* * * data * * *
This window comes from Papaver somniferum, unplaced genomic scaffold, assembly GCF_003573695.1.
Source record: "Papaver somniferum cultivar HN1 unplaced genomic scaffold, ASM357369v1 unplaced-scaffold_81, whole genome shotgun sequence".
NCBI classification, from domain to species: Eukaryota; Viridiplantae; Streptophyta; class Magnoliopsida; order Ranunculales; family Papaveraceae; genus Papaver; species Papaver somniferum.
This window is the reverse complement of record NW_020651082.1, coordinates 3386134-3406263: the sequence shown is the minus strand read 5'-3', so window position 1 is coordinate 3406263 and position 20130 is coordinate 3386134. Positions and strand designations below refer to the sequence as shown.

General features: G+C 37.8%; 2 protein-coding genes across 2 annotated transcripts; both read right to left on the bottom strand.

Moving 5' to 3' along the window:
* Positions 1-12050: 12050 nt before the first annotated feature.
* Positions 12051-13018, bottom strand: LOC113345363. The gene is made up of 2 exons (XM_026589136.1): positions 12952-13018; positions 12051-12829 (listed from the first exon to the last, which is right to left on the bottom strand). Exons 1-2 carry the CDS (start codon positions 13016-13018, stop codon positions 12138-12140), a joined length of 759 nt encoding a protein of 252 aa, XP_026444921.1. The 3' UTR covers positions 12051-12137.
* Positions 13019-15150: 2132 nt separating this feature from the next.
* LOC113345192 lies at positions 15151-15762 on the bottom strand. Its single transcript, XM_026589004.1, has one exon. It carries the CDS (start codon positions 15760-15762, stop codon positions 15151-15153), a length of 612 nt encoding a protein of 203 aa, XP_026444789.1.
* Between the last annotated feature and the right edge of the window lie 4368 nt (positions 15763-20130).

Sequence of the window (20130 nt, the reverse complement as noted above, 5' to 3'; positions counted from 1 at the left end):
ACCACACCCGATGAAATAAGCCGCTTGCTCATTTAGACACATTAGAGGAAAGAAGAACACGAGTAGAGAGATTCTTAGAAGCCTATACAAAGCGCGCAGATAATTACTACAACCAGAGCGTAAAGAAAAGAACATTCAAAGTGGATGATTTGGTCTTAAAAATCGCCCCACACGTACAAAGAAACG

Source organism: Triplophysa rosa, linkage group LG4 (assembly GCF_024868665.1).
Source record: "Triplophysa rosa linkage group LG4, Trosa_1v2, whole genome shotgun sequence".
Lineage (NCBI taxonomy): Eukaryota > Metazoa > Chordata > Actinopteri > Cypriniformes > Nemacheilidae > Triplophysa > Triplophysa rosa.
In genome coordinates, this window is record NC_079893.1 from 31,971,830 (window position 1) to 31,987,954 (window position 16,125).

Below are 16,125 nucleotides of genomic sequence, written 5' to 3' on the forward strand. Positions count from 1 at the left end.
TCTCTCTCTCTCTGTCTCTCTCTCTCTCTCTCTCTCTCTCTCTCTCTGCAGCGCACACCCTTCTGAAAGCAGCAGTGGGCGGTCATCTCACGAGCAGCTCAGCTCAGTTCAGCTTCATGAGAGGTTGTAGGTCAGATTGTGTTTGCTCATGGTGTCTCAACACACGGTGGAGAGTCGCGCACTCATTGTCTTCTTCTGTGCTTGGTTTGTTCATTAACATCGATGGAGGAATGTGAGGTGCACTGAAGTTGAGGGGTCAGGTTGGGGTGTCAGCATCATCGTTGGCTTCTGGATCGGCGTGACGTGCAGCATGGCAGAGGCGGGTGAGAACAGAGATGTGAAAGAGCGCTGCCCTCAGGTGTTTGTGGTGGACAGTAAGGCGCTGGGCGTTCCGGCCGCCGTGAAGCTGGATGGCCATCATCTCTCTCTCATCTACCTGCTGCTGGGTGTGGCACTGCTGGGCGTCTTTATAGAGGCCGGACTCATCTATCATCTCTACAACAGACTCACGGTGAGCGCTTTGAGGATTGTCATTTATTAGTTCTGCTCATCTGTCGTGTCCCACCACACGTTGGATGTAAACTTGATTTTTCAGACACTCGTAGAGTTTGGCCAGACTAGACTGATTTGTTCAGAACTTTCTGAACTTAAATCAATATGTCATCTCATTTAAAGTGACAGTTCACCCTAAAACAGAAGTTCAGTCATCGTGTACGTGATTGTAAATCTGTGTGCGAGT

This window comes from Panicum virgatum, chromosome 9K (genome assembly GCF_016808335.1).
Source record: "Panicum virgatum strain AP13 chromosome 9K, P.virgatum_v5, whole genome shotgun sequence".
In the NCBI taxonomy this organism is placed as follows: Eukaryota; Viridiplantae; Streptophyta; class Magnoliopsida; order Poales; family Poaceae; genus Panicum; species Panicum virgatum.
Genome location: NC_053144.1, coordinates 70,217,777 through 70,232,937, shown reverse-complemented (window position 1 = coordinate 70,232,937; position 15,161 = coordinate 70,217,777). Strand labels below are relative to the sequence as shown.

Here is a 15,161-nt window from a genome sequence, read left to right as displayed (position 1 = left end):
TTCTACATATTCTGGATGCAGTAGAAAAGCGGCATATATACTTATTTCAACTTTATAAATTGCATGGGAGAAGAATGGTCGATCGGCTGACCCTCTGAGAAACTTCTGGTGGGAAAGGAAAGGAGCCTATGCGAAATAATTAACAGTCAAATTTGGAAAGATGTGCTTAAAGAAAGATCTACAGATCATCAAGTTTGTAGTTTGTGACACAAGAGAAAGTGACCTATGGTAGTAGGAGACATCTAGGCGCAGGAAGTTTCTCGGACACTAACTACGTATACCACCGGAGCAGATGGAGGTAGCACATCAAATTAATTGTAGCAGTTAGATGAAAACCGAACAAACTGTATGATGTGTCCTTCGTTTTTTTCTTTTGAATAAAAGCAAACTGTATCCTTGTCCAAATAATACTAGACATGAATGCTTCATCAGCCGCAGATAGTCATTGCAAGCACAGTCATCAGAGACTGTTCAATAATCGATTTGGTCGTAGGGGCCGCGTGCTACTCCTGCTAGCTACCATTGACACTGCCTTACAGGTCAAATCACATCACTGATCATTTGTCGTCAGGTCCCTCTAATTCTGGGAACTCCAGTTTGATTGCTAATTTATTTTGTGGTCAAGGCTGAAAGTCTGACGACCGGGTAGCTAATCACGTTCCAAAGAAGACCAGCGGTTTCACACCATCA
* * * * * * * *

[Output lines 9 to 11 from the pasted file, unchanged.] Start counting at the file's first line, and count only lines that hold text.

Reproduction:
* Positions 13019-15150: 2132 nt separating this feature from the next.
* LOC113345192 lies at positions 15151-15762 on the bottom strand. Its single transcript, XM_026589004.1, has one exon. It carries the CDS (start codon positions 15760-15762, stop codon positions 15151-15153), a length of 612 nt encoding a protein of 203 aa, XP_026444789.1.
* Between the last annotated feature and the right edge of the window lie 4368 nt (positions 15763-20130).